As one of Marvel's longest-running and most popular superheroes, Captain America has spawned no shortage of imitations. And, although there's plenty about him that's easy to mimic, there's one reason that no one else has gotten it quite right yet.

So what is it? It's not super strength (so common as to be almost boring). It's not a weapon of almost insurmountable power (what superhero doesn't have one?). It's not even clever strategic planning (Batman's will always be better). It's the fact that, despite a typically scarring comic book past, he's constantly working to move beyond it — and you can actually see him struggling with, but then making that progress.

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In a Kinja discussion commenter one time i ate a salad without cheese explained it like this:

Captain America is #1, as he should be. I'll admit, I never thought that I'd fall in love with his character (especially since his superhero name is just SO AMERICA), but I did, and it completely changed the way I judge heroism.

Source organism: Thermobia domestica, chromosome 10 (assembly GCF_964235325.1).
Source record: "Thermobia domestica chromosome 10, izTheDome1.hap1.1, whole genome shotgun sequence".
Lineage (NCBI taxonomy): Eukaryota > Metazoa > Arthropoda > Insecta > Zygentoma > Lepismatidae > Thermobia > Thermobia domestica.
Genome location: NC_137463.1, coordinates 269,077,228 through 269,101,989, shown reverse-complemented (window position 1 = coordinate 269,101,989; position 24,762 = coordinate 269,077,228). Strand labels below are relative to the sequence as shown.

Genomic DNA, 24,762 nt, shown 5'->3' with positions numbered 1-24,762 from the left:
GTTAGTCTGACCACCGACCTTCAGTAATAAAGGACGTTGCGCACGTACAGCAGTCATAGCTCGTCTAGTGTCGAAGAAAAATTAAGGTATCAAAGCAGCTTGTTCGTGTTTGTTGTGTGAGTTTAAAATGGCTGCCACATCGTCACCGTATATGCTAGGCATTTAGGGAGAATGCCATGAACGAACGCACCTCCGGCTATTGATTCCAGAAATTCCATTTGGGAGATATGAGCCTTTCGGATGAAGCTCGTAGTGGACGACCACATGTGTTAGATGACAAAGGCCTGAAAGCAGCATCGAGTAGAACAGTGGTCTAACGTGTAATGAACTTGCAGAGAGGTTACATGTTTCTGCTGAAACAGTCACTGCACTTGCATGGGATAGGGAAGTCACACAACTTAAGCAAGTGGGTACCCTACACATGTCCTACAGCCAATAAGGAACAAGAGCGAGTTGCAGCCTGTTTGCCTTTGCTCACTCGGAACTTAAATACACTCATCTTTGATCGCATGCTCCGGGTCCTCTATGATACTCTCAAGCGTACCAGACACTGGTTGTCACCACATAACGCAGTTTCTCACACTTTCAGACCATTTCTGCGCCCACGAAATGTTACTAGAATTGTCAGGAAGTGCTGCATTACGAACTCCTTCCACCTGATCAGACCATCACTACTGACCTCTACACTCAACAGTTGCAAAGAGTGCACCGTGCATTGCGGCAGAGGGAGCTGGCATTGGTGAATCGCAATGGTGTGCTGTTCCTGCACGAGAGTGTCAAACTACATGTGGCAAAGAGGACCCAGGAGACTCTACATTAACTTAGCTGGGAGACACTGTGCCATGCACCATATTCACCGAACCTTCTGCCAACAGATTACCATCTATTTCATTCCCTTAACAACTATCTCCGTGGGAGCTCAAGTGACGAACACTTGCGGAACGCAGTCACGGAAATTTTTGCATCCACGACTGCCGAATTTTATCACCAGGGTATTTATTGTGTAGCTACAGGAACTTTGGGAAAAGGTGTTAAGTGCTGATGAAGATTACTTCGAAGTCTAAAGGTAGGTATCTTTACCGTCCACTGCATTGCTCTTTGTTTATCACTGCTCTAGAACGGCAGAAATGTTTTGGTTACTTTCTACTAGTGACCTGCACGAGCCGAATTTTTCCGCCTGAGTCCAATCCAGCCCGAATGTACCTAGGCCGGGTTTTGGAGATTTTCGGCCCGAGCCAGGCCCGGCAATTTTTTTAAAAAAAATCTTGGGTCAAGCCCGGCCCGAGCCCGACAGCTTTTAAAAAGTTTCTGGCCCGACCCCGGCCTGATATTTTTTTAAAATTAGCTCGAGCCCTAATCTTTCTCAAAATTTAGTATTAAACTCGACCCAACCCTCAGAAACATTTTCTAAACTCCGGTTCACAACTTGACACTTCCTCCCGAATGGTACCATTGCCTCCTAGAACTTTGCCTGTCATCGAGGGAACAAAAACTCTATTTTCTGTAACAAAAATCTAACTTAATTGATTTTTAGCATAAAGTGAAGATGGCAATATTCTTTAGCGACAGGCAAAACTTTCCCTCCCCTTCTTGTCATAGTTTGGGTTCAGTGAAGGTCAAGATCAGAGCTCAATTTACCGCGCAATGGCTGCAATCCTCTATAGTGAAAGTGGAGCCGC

The reason why Steve Rogers is so great isn't his physical abilities, or even his tactical abilities and intelligence. Steve Rogers is great (particularly in the MCU) because he is one of the few heroes who actually has his emotional shit together. There is no macho repressing, there is no angst, there are no angry outbursts that hurt the ones he cares about.

When he wakes up in ice and finds out all of his friends are gone and/or suffering from Alzheimer's? He doesn't turn to self-harming activities. It's clear that he's devastated by this turn of events, but it's also clear that he's actively trying to improve his situation by making new friends (hello Sam) and throwing himself into the modern world (hello adorable list).

Captain America is proof that you don't have to be an angsty, gritty-reboot, emotionally-stunted man to be an interesting character.

What do you think? Tell us your thoughts on the psyche of Captain America and the emotional lives of superheroes in the comments now.

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